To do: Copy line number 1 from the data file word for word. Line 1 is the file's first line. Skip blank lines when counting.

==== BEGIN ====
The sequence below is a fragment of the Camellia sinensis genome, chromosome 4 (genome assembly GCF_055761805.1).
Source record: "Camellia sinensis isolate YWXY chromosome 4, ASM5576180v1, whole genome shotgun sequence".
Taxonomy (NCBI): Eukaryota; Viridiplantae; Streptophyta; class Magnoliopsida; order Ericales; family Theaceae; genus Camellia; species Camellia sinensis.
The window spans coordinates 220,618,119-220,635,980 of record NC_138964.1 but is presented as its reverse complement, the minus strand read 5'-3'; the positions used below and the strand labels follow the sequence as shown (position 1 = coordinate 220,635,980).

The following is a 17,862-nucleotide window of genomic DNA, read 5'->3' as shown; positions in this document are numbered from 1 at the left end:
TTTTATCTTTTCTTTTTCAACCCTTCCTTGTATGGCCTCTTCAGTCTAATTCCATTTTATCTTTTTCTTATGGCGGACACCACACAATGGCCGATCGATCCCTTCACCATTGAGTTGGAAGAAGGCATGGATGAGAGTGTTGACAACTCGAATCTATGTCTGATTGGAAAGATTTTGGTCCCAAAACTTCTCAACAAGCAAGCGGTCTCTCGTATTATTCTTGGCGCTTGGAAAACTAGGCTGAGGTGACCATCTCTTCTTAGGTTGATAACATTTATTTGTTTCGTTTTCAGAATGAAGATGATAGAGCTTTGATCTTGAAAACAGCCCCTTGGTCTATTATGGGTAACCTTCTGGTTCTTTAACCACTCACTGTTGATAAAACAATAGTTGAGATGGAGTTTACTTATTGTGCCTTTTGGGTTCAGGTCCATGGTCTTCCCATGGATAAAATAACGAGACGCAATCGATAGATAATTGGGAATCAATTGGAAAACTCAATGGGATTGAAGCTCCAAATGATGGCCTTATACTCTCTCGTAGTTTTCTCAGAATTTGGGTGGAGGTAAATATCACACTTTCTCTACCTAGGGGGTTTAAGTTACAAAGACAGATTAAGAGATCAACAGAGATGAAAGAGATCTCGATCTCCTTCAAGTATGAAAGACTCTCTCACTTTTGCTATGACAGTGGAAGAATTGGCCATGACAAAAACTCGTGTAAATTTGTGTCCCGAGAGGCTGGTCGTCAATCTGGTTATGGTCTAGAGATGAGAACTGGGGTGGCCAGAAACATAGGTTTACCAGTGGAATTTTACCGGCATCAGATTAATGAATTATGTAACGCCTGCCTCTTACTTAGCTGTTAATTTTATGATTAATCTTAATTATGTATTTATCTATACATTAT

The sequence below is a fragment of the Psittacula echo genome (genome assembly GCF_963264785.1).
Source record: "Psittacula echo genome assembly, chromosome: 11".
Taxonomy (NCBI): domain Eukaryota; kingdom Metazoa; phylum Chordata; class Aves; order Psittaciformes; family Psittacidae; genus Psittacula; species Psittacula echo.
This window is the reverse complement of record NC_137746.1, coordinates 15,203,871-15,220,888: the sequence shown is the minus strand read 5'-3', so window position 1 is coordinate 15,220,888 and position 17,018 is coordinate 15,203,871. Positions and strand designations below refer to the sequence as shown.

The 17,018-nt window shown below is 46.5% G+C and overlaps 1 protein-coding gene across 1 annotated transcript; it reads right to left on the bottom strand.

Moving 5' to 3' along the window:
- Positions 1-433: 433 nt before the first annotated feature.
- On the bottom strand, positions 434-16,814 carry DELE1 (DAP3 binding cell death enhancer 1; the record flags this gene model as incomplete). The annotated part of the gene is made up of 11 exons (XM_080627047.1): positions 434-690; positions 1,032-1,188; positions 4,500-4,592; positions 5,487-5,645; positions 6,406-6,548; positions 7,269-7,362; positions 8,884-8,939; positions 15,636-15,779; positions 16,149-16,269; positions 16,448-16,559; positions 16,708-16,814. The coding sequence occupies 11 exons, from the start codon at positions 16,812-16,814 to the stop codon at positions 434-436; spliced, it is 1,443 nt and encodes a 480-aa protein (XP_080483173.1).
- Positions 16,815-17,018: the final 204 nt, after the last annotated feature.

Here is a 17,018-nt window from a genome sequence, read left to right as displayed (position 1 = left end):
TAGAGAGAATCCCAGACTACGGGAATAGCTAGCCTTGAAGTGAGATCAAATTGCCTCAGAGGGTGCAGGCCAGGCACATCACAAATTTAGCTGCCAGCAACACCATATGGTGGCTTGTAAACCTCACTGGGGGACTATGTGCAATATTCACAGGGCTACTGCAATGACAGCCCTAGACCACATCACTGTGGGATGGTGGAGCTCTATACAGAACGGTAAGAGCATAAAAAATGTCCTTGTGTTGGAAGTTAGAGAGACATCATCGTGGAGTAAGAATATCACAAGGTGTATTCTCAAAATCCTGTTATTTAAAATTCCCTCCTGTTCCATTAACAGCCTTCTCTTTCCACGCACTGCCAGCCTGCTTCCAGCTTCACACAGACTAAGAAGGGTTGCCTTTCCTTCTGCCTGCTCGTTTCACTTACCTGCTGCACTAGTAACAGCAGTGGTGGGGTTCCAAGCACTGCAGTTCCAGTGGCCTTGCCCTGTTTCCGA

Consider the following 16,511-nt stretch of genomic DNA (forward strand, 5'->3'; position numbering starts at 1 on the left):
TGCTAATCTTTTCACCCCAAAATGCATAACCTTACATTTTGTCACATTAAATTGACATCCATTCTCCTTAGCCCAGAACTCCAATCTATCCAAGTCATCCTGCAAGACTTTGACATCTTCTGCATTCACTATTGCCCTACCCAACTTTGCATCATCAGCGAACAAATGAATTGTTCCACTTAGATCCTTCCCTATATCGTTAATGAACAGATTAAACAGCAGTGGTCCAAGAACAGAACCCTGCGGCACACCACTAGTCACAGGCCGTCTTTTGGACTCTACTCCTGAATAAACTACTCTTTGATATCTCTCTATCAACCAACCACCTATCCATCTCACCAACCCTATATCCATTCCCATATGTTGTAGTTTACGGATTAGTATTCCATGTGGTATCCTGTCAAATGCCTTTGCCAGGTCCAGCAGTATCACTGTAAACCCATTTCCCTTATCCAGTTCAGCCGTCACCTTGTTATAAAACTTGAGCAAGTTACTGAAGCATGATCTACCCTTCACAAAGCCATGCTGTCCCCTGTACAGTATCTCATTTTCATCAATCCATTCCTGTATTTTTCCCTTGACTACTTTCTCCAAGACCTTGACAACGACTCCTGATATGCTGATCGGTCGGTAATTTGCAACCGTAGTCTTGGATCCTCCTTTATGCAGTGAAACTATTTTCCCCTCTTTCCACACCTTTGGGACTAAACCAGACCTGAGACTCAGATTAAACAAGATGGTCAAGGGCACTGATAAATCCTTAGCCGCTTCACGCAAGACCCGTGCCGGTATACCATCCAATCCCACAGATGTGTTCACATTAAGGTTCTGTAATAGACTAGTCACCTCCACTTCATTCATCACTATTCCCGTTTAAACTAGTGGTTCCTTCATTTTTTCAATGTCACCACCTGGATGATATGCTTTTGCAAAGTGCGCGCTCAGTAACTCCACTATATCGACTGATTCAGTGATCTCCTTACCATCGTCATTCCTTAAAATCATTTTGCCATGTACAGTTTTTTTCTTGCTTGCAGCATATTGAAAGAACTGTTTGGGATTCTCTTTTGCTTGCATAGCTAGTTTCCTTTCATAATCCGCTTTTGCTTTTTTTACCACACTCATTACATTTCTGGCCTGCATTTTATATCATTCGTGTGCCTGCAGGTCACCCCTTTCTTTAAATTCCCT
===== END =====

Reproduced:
The sequence below is a fragment of the Camellia sinensis genome, chromosome 4 (genome assembly GCF_055761805.1).